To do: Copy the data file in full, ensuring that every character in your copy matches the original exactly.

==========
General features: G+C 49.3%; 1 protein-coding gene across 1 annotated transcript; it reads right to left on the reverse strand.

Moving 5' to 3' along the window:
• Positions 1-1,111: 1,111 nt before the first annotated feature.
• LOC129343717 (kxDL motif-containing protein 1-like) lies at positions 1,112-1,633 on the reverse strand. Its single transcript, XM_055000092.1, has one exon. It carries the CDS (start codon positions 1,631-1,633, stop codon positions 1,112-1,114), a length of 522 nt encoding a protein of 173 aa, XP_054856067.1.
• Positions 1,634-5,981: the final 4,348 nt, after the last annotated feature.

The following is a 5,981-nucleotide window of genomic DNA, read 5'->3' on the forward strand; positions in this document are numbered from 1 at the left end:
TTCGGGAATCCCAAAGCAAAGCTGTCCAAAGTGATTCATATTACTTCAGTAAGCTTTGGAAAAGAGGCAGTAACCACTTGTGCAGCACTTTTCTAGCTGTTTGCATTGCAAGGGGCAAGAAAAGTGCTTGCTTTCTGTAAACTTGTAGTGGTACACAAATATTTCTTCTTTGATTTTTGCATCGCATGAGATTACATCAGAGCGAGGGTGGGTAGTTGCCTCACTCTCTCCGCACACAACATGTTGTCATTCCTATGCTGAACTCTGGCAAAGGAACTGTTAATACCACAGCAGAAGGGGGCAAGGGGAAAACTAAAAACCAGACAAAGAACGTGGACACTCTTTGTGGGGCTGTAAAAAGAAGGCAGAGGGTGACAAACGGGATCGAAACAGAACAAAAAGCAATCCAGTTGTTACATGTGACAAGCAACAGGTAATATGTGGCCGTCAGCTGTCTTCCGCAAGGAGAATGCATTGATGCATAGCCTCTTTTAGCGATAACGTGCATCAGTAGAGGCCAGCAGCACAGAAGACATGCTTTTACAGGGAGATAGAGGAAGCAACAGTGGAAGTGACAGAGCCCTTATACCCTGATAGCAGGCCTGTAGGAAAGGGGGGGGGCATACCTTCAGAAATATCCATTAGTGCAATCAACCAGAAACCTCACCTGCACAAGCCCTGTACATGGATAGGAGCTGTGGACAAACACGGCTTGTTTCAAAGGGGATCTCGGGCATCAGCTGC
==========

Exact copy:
General features: G+C 49.3%; 1 protein-coding gene across 1 annotated transcript; it reads right to left on the reverse strand.

Moving 5' to 3' along the window:
• Positions 1-1,111: 1,111 nt before the first annotated feature.
• LOC129343717 (kxDL motif-containing protein 1-like) lies at positions 1,112-1,633 on the reverse strand. Its single transcript, XM_055000092.1, has one exon. It carries the CDS (start codon positions 1,631-1,633, stop codon positions 1,112-1,114), a length of 522 nt encoding a protein of 173 aa, XP_054856067.1.
• Positions 1,634-5,981: the final 4,348 nt, after the last annotated feature.

The following is a 5,981-nucleotide window of genomic DNA, read 5'->3' on the forward strand; positions in this document are numbered from 1 at the left end:
TTCGGGAATCCCAAAGCAAAGCTGTCCAAAGTGATTCATATTACTTCAGTAAGCTTTGGAAAAGAGGCAGTAACCACTTGTGCAGCACTTTTCTAGCTGTTTGCATTGCAAGGGGCAAGAAAAGTGCTTGCTTTCTGTAAACTTGTAGTGGTACACAAATATTTCTTCTTTGATTTTTGCATCGCATGAGATTACATCAGAGCGAGGGTGGGTAGTTGCCTCACTCTCTCCGCACACAACATGTTGTCATTCCTATGCTGAACTCTGGCAAAGGAACTGTTAATACCACAGCAGAAGGGGGCAAGGGGAAAACTAAAAACCAGACAAAGAACGTGGACACTCTTTGTGGGGCTGTAAAAAGAAGGCAGAGGGTGACAAACGGGATCGAAACAGAACAAAAAGCAATCCAGTTGTTACATGTGACAAGCAACAGGTAATATGTGGCCGTCAGCTGTCTTCCGCAAGGAGAATGCATTGATGCATAGCCTCTTTTAGCGATAACGTGCATCAGTAGAGGCCAGCAGCACAGAAGACATGCTTTTACAGGGAGATAGAGGAAGCAACAGTGGAAGTGACAGAGCCCTTATACCCTGATAGCAGGCCTGTAGGAAAGGGGGGGGGCATACCTTCAGAAATATCCATTAGTGCAATCAACCAGAAACCTCACCTGCACAAGCCCTGTACATGGATAGGAGCTGTGGACAAACACGGCTTGTTTCAAAGGGGATCTCGGGCATCAGCTGC